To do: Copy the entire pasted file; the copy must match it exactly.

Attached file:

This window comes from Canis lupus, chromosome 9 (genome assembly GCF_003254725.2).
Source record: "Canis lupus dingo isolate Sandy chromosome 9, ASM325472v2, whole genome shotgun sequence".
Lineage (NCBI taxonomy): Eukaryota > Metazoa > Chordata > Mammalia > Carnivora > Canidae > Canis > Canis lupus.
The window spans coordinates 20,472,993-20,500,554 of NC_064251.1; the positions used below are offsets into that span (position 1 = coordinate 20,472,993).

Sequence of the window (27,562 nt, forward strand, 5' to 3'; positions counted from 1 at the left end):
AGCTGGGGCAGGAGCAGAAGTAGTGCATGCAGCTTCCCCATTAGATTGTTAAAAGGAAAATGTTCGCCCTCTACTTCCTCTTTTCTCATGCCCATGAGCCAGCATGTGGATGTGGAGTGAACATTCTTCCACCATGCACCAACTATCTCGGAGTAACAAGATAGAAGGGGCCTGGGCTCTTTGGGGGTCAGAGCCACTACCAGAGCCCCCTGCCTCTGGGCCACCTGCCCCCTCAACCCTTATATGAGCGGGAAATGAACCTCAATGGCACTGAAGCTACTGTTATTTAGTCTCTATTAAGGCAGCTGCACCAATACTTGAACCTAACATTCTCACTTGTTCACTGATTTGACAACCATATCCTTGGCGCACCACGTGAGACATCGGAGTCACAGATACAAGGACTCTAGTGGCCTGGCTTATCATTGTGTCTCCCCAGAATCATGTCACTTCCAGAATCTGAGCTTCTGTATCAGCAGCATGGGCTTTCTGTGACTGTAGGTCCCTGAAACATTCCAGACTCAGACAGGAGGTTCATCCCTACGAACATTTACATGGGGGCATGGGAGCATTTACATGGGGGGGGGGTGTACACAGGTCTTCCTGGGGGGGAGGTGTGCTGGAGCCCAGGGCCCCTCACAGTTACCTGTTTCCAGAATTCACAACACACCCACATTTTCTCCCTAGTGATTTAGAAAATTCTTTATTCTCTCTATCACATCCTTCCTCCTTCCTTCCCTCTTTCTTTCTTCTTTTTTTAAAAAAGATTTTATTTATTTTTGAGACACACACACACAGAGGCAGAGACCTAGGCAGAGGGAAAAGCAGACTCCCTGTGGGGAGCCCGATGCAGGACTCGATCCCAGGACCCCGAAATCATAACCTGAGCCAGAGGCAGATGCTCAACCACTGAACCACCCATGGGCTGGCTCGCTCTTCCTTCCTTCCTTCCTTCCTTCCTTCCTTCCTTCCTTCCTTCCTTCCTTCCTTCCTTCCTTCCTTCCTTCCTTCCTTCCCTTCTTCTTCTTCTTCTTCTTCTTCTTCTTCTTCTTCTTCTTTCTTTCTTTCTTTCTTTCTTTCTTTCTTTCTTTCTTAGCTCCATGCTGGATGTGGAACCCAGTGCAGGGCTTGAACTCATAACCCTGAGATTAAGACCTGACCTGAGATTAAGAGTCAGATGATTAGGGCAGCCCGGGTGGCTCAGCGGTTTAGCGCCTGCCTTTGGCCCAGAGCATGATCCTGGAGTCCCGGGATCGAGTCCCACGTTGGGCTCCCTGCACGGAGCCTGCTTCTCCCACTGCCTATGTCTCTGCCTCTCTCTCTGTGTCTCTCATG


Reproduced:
This window comes from Canis lupus, chromosome 9 (genome assembly GCF_003254725.2).
Source record: "Canis lupus dingo isolate Sandy chromosome 9, ASM325472v2, whole genome shotgun sequence".
Lineage (NCBI taxonomy): Eukaryota > Metazoa > Chordata > Mammalia > Carnivora > Canidae > Canis > Canis lupus.
The window spans coordinates 20,472,993-20,500,554 of NC_064251.1; the positions used below are offsets into that span (position 1 = coordinate 20,472,993).

Sequence of the window (27,562 nt, forward strand, 5' to 3'; positions counted from 1 at the left end):
AGCTGGGGCAGGAGCAGAAGTAGTGCATGCAGCTTCCCCATTAGATTGTTAAAAGGAAAATGTTCGCCCTCTACTTCCTCTTTTCTCATGCCCATGAGCCAGCATGTGGATGTGGAGTGAACATTCTTCCACCATGCACCAACTATCTCGGAGTAACAAGATAGAAGGGGCCTGGGCTCTTTGGGGGTCAGAGCCACTACCAGAGCCCCCTGCCTCTGGGCCACCTGCCCCCTCAACCCTTATATGAGCGGGAAATGAACCTCAATGGCACTGAAGCTACTGTTATTTAGTCTCTATTAAGGCAGCTGCACCAATACTTGAACCTAACATTCTCACTTGTTCACTGATTTGACAACCATATCCTTGGCGCACCACGTGAGACATCGGAGTCACAGATACAAGGACTCTAGTGGCCTGGCTTATCATTGTGTCTCCCCAGAATCATGTCACTTCCAGAATCTGAGCTTCTGTATCAGCAGCATGGGCTTTCTGTGACTGTAGGTCCCTGAAACATTCCAGACTCAGACAGGAGGTTCATCCCTACGAACATTTACATGGGGGCATGGGAGCATTTACATGGGGGGGGGGTGTACACAGGTCTTCCTGGGGGGGAGGTGTGCTGGAGCCCAGGGCCCCTCACAGTTACCTGTTTCCAGAATTCACAACACACCCACATTTTCTCCCTAGTGATTTAGAAAATTCTTTATTCTCTCTATCACATCCTTCCTCCTTCCTTCCCTCTTTCTTTCTTCTTTTTTTAAAAAAGATTTTATTTATTTTTGAGACACACACACACAGAGGCAGAGACCTAGGCAGAGGGAAAAGCAGACTCCCTGTGGGGAGCCCGATGCAGGACTCGATCCCAGGACCCCGAAATCATAACCTGAGCCAGAGGCAGATGCTCAACCACTGAACCACCCATGGGCTGGCTCGCTCTTCCTTCCTTCCTTCCTTCCTTCCTTCCTTCCTTCCTTCCTTCCTTCCTTCCTTCCTTCCTTCCTTCCTTCCTTCCTTCCCTTCTTCTTCTTCTTCTTCTTCTTCTTCTTCTTCTTCTTCTTTCTTTCTTTCTTTCTTTCTTTCTTTCTTTCTTTCTTAGCTCCATGCTGGATGTGGAACCCAGTGCAGGGCTTGAACTCATAACCCTGAGATTAAGACCTGACCTGAGATTAAGAGTCAGATGATTAGGGCAGCCCGGGTGGCTCAGCGGTTTAGCGCCTGCCTTTGGCCCAGAGCATGATCCTGGAGTCCCGGGATCGAGTCCCACGTTGGGCTCCCTGCACGGAGCCTGCTTCTCCCACTGCCTATGTCTCTGCCTCTCTCTCTGTGTCTCTCATG